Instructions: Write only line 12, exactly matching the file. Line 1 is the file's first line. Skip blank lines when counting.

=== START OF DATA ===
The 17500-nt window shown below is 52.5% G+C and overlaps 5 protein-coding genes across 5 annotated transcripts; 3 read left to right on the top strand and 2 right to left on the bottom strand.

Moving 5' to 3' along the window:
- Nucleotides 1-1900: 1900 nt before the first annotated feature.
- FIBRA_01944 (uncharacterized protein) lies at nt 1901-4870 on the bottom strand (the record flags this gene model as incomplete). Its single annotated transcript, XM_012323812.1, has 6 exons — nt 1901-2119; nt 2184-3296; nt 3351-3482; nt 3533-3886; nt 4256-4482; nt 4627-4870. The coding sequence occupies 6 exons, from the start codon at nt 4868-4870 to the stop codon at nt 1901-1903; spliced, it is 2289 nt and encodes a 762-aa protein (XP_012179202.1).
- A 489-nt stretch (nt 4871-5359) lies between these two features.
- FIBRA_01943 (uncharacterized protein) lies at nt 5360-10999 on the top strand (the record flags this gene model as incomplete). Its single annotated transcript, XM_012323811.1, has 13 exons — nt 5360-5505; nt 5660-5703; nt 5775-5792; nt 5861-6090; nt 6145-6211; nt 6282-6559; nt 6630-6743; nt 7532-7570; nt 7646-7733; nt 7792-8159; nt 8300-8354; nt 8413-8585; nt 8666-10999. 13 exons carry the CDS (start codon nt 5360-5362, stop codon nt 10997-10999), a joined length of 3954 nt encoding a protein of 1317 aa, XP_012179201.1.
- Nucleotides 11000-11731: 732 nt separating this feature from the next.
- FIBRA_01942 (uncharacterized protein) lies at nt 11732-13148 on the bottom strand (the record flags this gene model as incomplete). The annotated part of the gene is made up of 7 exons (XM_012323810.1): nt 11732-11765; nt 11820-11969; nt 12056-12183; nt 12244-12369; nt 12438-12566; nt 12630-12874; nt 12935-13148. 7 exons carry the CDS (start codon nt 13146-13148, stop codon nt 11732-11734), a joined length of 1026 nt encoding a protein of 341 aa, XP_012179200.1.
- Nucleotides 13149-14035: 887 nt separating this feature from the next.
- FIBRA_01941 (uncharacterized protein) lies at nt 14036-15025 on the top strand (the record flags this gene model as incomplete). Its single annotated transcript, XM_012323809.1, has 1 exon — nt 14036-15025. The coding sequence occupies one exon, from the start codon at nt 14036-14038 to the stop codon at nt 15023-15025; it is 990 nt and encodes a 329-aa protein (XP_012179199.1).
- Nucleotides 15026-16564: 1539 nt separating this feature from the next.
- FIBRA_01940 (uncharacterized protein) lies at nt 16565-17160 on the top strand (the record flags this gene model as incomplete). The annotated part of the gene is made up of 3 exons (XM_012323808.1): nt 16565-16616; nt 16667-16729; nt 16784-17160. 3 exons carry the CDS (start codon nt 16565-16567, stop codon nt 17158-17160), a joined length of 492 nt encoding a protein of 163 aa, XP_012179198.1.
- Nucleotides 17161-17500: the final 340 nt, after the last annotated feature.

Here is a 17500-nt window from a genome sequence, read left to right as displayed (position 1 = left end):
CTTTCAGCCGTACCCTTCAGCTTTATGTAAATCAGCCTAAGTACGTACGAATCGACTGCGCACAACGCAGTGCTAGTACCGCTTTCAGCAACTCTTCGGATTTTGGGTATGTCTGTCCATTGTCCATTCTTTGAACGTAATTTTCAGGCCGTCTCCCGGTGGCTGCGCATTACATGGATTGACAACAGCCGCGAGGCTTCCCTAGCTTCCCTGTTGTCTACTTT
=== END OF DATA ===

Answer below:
- FIBRA_01940 (uncharacterized protein) lies at nt 16565-17160 on the top strand (the record flags this gene model as incomplete). The annotated part of the gene is made up of 3 exons (XM_012323808.1): nt 16565-16616; nt 16667-16729; nt 16784-17160. 3 exons carry the CDS (start codon nt 16565-16567, stop codon nt 17158-17160), a joined length of 492 nt encoding a protein of 163 aa, XP_012179198.1.